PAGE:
|Study finds MENA trailing world average in economic participation for women
|Arab women's participation
in economic activities in their
own countries is far behind their
counterparts in the rest of the
world, according to a study
released on Thursday.
"An estimated 55.2 percent of women form part of the global economy, whereas in the Arab region only 29 percent of women participate in the national economies," the Beirut-based Collective for Research and Training on Development Action (CRTD.A) said, adding that women in the region have limited involvement and interest in macro-economic issues.
Though major economic changes are taking place in the region, women have the lowest female participation in the formal economy and there is a distinct feminization of unemployment and poverty.
"Of the 979 million illiterate people globally, two-thirds are women. Just 1 percent of all assets belong to women. Some $7 million worth of women's work goes unpaid. Over the past 30 years, 30 million women have been trafficked for sexual exploitation," the report said.
These are just some of the statistics that prove that women are far from achieving equality.
CRTD.A was set up in 1999 to tackle these these challenges. Based in Beirut, this non-governmental association works throughout the region, seeking to contribute to the social development of local communities and organizations in order to create a more just and equitable environment.
The study was released during a conference entitled "Gender and Trade in the Machreq and Maghreb region: Challenges and Opportunities for Women's Livelihoods."
The conference was attended by several NGOs active in the Mashreq/Maghreb region, representatives of international networks on gender and trade, and local associations involved in gender and economy issues.
Its purpose was to provide a space in which to share experiences on gender and trade and form a clear vision of expected outcomes and action plans.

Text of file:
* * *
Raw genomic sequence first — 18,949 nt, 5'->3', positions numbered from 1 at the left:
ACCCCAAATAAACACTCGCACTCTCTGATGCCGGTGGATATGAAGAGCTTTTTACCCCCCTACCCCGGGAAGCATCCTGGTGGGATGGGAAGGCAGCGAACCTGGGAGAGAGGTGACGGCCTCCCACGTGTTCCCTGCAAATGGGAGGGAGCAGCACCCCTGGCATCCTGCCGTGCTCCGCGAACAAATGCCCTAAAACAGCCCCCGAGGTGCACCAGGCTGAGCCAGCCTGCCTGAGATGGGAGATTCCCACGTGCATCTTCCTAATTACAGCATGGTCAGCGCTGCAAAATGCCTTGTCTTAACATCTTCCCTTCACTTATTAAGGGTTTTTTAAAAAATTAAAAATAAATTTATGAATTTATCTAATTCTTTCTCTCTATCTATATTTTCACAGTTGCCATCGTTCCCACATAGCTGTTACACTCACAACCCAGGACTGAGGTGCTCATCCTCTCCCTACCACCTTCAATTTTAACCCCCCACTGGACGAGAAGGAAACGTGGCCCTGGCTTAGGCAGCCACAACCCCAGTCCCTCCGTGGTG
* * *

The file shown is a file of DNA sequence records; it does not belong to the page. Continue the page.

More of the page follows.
The speakers said local people need to get involved to help their own communities.
"We have the utmost respect for indigenous knowledge" said Zeina Zaatari of the Global Fund for Women. "Women working in their local communities know best, so we take our cue from local administrators. The most successful programs are those linking women's local work and struggles to governmental policies and macro-level agreements. Unfortunately in MENA there aren't enough of these."
Zaatari talked about the three strategies that most women's corporations are involved in - income-generating activities, skills training and labor-rights advocacy - and expressed her desire that there would be a greater focus on these in the Machreq and Maghreb region. "Women are learning the trade but they are unable to market themselves. Thus they get exploited. People are buying from them and then selling the goods internationally at a much higher price.
The fact that women are so exploited presents one of the greatest challenges to helping them. It is extremely difficult to organize such a highly exploited labor force especially when the unions that already exist are not very gender sensitive. Trade agreements between governments and transnational corporations are also detrimental to female economic empowerment, said Zaatari, adding: "Increased globalization is affecting women negatively around the world. The increase in networking and experience exchange is strengthening efforts to resist."
However, while there is hope for greater gender equality with an increase in women's groups in the region, there is much to be done.
Perhaps more worryingly is the question Zaatari posed: "Is it that people in power are unaware of the atrocities that are going on or is it because it is not in their interests to be aware?"
The Daily Star